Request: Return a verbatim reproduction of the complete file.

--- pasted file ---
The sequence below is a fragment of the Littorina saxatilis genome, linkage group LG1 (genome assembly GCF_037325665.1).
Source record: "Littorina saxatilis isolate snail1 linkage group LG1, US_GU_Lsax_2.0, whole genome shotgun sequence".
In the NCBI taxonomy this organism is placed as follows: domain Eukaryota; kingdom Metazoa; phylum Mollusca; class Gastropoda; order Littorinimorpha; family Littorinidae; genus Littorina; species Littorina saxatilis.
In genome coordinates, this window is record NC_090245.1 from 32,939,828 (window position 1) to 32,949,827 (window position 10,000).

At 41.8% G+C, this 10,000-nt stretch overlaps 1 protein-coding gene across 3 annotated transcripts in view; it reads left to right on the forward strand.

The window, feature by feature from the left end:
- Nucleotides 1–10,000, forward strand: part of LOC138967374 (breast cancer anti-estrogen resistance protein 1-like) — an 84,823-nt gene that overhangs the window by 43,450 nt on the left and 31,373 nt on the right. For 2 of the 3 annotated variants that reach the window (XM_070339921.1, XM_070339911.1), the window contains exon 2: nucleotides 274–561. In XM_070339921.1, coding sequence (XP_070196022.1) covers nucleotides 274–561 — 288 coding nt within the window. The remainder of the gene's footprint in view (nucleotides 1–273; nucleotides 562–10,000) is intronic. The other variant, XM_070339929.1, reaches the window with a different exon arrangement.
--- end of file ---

The sequence below is a fragment of the Littorina saxatilis genome, linkage group LG1 (genome assembly GCF_037325665.1).
Source record: "Littorina saxatilis isolate snail1 linkage group LG1, US_GU_Lsax_2.0, whole genome shotgun sequence".
In the NCBI taxonomy this organism is placed as follows: domain Eukaryota; kingdom Metazoa; phylum Mollusca; class Gastropoda; order Littorinimorpha; family Littorinidae; genus Littorina; species Littorina saxatilis.
In genome coordinates, this window is record NC_090245.1 from 32,939,828 (window position 1) to 32,949,827 (window position 10,000).

At 41.8% G+C, this 10,000-nt stretch overlaps 1 protein-coding gene across 3 annotated transcripts in view; it reads left to right on the forward strand.

The window, feature by feature from the left end:
- Nucleotides 1–10,000, forward strand: part of LOC138967374 (breast cancer anti-estrogen resistance protein 1-like) — an 84,823-nt gene that overhangs the window by 43,450 nt on the left and 31,373 nt on the right. For 2 of the 3 annotated variants that reach the window (XM_070339921.1, XM_070339911.1), the window contains exon 2: nucleotides 274–561. In XM_070339921.1, coding sequence (XP_070196022.1) covers nucleotides 274–561 — 288 coding nt within the window. The remainder of the gene's footprint in view (nucleotides 1–273; nucleotides 562–10,000) is intronic. The other variant, XM_070339929.1, reaches the window with a different exon arrangement.